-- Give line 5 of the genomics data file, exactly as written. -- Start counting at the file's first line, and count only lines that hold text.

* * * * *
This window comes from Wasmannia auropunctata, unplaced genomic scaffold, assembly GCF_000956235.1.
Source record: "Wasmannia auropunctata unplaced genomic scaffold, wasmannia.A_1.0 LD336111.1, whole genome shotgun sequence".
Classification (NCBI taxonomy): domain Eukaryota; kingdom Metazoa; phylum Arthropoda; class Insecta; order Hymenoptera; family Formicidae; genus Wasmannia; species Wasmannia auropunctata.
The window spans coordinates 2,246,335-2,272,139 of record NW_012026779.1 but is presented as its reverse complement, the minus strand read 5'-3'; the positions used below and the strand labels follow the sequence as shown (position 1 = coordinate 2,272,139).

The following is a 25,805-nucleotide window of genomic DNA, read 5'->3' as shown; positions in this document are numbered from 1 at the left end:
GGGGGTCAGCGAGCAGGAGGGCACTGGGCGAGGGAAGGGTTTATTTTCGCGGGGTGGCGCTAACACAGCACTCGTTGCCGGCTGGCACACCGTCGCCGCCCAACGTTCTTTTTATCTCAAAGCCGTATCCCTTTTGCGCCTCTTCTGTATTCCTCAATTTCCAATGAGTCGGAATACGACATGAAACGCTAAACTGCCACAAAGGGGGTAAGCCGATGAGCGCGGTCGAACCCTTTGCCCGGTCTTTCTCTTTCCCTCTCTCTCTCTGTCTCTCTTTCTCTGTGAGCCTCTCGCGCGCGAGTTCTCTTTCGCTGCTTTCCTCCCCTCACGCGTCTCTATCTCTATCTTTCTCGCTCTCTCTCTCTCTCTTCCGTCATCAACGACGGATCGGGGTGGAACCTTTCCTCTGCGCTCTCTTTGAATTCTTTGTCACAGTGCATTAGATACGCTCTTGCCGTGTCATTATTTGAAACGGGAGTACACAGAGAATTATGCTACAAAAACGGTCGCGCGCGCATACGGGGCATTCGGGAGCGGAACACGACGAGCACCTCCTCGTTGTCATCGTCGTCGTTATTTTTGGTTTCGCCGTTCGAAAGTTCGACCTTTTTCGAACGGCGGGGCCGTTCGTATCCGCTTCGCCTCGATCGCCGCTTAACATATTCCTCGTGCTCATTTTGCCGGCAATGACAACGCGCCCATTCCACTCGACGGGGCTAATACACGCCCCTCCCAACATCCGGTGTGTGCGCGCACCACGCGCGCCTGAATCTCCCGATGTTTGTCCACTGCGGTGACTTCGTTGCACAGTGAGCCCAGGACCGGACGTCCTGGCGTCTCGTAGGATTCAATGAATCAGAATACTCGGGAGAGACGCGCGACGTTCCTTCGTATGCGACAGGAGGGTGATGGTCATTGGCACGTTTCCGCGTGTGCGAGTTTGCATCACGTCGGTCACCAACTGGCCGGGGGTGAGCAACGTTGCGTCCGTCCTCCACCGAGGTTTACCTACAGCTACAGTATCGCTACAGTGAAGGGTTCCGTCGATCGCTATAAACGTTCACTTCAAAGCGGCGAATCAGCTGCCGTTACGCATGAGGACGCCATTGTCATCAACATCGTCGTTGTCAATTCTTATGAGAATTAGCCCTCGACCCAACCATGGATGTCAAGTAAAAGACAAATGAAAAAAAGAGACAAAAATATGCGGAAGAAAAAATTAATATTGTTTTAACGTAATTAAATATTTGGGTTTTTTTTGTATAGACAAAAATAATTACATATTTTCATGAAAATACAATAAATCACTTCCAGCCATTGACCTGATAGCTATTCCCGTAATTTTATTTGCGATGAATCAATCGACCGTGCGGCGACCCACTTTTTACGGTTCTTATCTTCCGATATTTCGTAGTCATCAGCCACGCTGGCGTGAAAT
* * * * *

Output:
The following is a 25,805-nucleotide window of genomic DNA, read 5'->3' as shown; positions in this document are numbered from 1 at the left end: